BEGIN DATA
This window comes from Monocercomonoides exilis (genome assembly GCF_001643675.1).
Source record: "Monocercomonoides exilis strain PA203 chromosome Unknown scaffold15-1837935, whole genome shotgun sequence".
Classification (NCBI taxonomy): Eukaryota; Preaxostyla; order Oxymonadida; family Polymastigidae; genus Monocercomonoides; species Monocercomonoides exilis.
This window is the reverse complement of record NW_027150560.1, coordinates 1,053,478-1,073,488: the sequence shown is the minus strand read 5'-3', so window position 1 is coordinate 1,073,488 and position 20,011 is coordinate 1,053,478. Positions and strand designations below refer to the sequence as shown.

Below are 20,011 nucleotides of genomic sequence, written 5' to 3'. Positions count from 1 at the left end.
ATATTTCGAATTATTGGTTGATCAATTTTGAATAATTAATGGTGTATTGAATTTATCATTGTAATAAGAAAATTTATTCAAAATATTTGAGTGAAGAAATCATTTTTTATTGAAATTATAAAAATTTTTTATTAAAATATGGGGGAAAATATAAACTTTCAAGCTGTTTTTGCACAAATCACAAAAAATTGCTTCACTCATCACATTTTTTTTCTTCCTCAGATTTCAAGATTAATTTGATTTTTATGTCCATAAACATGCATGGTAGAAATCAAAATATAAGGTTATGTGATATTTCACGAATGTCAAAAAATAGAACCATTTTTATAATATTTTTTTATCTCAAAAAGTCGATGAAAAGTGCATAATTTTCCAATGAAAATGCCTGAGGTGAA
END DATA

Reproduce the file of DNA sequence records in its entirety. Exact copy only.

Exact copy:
This window comes from Monocercomonoides exilis (genome assembly GCF_001643675.1).
Source record: "Monocercomonoides exilis strain PA203 chromosome Unknown scaffold15-1837935, whole genome shotgun sequence".
Classification (NCBI taxonomy): Eukaryota; Preaxostyla; order Oxymonadida; family Polymastigidae; genus Monocercomonoides; species Monocercomonoides exilis.
This window is the reverse complement of record NW_027150560.1, coordinates 1,053,478-1,073,488: the sequence shown is the minus strand read 5'-3', so window position 1 is coordinate 1,073,488 and position 20,011 is coordinate 1,053,478. Positions and strand designations below refer to the sequence as shown.

Below are 20,011 nucleotides of genomic sequence, written 5' to 3'. Positions count from 1 at the left end.
ATATTTCGAATTATTGGTTGATCAATTTTGAATAATTAATGGTGTATTGAATTTATCATTGTAATAAGAAAATTTATTCAAAATATTTGAGTGAAGAAATCATTTTTTATTGAAATTATAAAAATTTTTTATTAAAATATGGGGGAAAATATAAACTTTCAAGCTGTTTTTGCACAAATCACAAAAAATTGCTTCACTCATCACATTTTTTTTCTTCCTCAGATTTCAAGATTAATTTGATTTTTATGTCCATAAACATGCATGGTAGAAATCAAAATATAAGGTTATGTGATATTTCACGAATGTCAAAAAATAGAACCATTTTTATAATATTTTTTTATCTCAAAAAGTCGATGAAAAGTGCATAATTTTCCAATGAAAATGCCTGAGGTGAA